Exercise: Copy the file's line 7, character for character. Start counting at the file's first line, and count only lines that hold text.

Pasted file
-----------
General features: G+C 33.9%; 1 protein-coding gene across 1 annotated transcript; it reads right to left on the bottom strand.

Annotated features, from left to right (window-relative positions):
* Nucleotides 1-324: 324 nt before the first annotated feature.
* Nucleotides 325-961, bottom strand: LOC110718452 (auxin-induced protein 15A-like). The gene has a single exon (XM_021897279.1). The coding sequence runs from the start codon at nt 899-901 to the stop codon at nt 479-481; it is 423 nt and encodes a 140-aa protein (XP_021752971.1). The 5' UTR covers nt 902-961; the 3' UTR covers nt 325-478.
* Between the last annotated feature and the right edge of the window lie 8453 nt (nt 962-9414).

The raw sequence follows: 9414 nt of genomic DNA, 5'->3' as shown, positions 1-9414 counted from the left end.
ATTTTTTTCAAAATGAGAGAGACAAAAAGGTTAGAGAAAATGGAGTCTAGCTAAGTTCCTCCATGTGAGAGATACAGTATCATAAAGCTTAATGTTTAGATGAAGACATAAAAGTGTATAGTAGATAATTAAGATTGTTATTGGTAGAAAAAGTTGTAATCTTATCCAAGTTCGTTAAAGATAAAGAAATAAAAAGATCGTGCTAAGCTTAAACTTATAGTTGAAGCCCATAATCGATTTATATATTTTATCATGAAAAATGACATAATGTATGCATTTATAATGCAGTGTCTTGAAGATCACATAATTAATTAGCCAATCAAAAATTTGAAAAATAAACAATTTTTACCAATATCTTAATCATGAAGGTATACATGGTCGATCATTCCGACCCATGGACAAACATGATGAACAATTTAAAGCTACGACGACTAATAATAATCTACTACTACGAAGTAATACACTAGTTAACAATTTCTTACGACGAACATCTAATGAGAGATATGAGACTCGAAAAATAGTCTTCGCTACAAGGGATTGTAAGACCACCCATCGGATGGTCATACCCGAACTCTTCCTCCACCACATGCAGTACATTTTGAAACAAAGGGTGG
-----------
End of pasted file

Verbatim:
ATTTTTTTCAAAATGAGAGAGACAAAAAGGTTAGAGAAAATGGAGTCTAGCTAAGTTCCTCCATGTGAGAGATACAGTATCATAAAGCTTAATGTTTAGATGAAGACATAAAAGTGTATAGTAGATAATTAAGATTGTTATTGGTAGAAAAAGTTGTAATCTTATCCAAGTTCGTTAAAGATAAAGAAATAAAAAGATCGTGCTAAGCTTAAACTTATAGTTGAAGCCCATAATCGATTTATATATTTTATCATGAAAAATGACATAATGTATGCATTTATAATGCAGTGTCTTGAAGATCACATAATTAATTAGCCAATCAAAAATTTGAAAAATAAACAATTTTTACCAATATCTTAATCATGAAGGTATACATGGTCGATCATTCCGACCCATGGACAAACATGATGAACAATTTAAAGCTACGACGACTAATAATAATCTACTACTACGAAGTAATACACTAGTTAACAATTTCTTACGACGAACATCTAATGAGAGATATGAGACTCGAAAAATAGTCTTCGCTACAAGGGATTGTAAGACCACCCATCGGATGGTCATACCCGAACTCTTCCTCCACCACATGCAGTACATTTTGAAACAAAGGGTGG